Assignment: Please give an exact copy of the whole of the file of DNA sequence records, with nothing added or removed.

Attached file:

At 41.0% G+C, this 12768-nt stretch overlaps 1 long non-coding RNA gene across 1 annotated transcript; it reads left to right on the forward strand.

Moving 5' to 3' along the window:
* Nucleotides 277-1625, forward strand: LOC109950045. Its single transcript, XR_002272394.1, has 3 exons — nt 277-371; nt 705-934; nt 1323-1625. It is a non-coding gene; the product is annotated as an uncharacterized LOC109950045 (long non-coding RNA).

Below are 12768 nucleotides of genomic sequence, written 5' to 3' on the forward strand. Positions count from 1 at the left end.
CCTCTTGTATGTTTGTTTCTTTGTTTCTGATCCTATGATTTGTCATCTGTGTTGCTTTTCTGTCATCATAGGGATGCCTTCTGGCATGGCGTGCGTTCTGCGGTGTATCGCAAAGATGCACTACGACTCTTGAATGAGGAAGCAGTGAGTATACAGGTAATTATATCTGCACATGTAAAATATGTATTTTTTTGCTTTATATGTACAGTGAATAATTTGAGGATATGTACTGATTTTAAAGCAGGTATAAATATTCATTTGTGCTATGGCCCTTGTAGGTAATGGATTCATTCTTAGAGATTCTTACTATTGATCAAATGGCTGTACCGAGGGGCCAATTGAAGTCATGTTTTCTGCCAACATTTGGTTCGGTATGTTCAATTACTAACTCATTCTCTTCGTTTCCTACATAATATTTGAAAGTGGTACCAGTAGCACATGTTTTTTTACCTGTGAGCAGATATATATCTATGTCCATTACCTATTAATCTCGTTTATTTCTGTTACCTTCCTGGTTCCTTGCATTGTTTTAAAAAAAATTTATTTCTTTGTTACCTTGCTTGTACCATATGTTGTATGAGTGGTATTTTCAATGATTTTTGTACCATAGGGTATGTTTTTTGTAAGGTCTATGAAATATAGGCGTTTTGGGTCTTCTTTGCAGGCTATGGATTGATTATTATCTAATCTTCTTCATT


At 41.0% G+C, this 12768-nt stretch overlaps 1 long non-coding RNA gene across 1 annotated transcript; it reads left to right on the forward strand.

Moving 5' to 3' along the window:
* Nucleotides 277-1625, forward strand: LOC109950045. Its single transcript, XR_002272394.1, has 3 exons — nt 277-371; nt 705-934; nt 1323-1625. It is a non-coding gene; the product is annotated as an uncharacterized LOC109950045 (long non-coding RNA).

Below are 12768 nucleotides of genomic sequence, written 5' to 3' on the forward strand. Positions count from 1 at the left end.
CCTCTTGTATGTTTGTTTCTTTGTTTCTGATCCTATGATTTGTCATCTGTGTTGCTTTTCTGTCATCATAGGGATGCCTTCTGGCATGGCGTGCGTTCTGCGGTGTATCGCAAAGATGCACTACGACTCTTGAATGAGGAAGCAGTGAGTATACAGGTAATTATATCTGCACATGTAAAATATGTATTTTTTTGCTTTATATGTACAGTGAATAATTTGAGGATATGTACTGATTTTAAAGCAGGTATAAATATTCATTTGTGCTATGGCCCTTGTAGGTAATGGATTCATTCTTAGAGATTCTTACTATTGATCAAATGGCTGTACCGAGGGGCCAATTGAAGTCATGTTTTCTGCCAACATTTGGTTCGGTATGTTCAATTACTAACTCATTCTCTTCGTTTCCTACATAATATTTGAAAGTGGTACCAGTAGCACATGTTTTTTTACCTGTGAGCAGATATATATCTATGTCCATTACCTATTAATCTCGTTTATTTCTGTTACCTTCCTGGTTCCTTGCATTGTTTTAAAAAAAATTTATTTCTTTGTTACCTTGCTTGTACCATATGTTGTATGAGTGGTATTTTCAATGATTTTTGTACCATAGGGTATGTTTTTTGTAAGGTCTATGAAATATAGGCGTTTTGGGTCTTCTTTGCAGGCTATGGATTGATTATTATCTAATCTTCTTCATT